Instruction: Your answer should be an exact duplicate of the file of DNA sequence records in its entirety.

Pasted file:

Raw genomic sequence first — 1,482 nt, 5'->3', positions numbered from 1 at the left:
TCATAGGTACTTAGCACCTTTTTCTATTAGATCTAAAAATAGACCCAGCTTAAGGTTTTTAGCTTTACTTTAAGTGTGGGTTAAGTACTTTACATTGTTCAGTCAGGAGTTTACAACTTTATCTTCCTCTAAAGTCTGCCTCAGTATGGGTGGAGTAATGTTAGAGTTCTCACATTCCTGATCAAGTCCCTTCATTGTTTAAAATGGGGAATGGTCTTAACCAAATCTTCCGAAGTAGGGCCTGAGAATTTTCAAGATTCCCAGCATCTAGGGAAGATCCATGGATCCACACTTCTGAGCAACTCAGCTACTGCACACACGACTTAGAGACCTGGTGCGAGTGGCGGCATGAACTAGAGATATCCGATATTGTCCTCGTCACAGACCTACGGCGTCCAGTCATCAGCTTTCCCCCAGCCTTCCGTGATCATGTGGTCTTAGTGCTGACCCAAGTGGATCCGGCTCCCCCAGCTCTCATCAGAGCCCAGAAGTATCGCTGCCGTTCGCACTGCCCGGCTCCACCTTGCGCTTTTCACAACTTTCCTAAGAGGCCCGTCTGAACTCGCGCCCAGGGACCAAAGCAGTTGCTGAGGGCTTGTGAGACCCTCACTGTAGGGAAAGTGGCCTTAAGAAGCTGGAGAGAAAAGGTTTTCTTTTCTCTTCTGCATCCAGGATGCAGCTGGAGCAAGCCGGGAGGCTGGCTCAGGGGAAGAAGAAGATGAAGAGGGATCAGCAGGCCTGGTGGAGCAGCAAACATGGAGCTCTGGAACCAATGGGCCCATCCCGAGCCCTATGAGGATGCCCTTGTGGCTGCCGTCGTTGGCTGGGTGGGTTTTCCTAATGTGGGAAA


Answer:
Raw genomic sequence first — 1,482 nt, 5'->3', positions numbered from 1 at the left:
TCATAGGTACTTAGCACCTTTTTCTATTAGATCTAAAAATAGACCCAGCTTAAGGTTTTTAGCTTTACTTTAAGTGTGGGTTAAGTACTTTACATTGTTCAGTCAGGAGTTTACAACTTTATCTTCCTCTAAAGTCTGCCTCAGTATGGGTGGAGTAATGTTAGAGTTCTCACATTCCTGATCAAGTCCCTTCATTGTTTAAAATGGGGAATGGTCTTAACCAAATCTTCCGAAGTAGGGCCTGAGAATTTTCAAGATTCCCAGCATCTAGGGAAGATCCATGGATCCACACTTCTGAGCAACTCAGCTACTGCACACACGACTTAGAGACCTGGTGCGAGTGGCGGCATGAACTAGAGATATCCGATATTGTCCTCGTCACAGACCTACGGCGTCCAGTCATCAGCTTTCCCCCAGCCTTCCGTGATCATGTGGTCTTAGTGCTGACCCAAGTGGATCCGGCTCCCCCAGCTCTCATCAGAGCCCAGAAGTATCGCTGCCGTTCGCACTGCCCGGCTCCACCTTGCGCTTTTCACAACTTTCCTAAGAGGCCCGTCTGAACTCGCGCCCAGGGACCAAAGCAGTTGCTGAGGGCTTGTGAGACCCTCACTGTAGGGAAAGTGGCCTTAAGAAGCTGGAGAGAAAAGGTTTTCTTTTCTCTTCTGCATCCAGGATGCAGCTGGAGCAAGCCGGGAGGCTGGCTCAGGGGAAGAAGAAGATGAAGAGGGATCAGCAGGCCTGGTGGAGCAGCAAACATGGAGCTCTGGAACCAATGGGCCCATCCCGAGCCCTATGAGGATGCCCTTGTGGCTGCCGTCGTTGGCTGGGTGGGTTTTCCTAATGTGGGAAA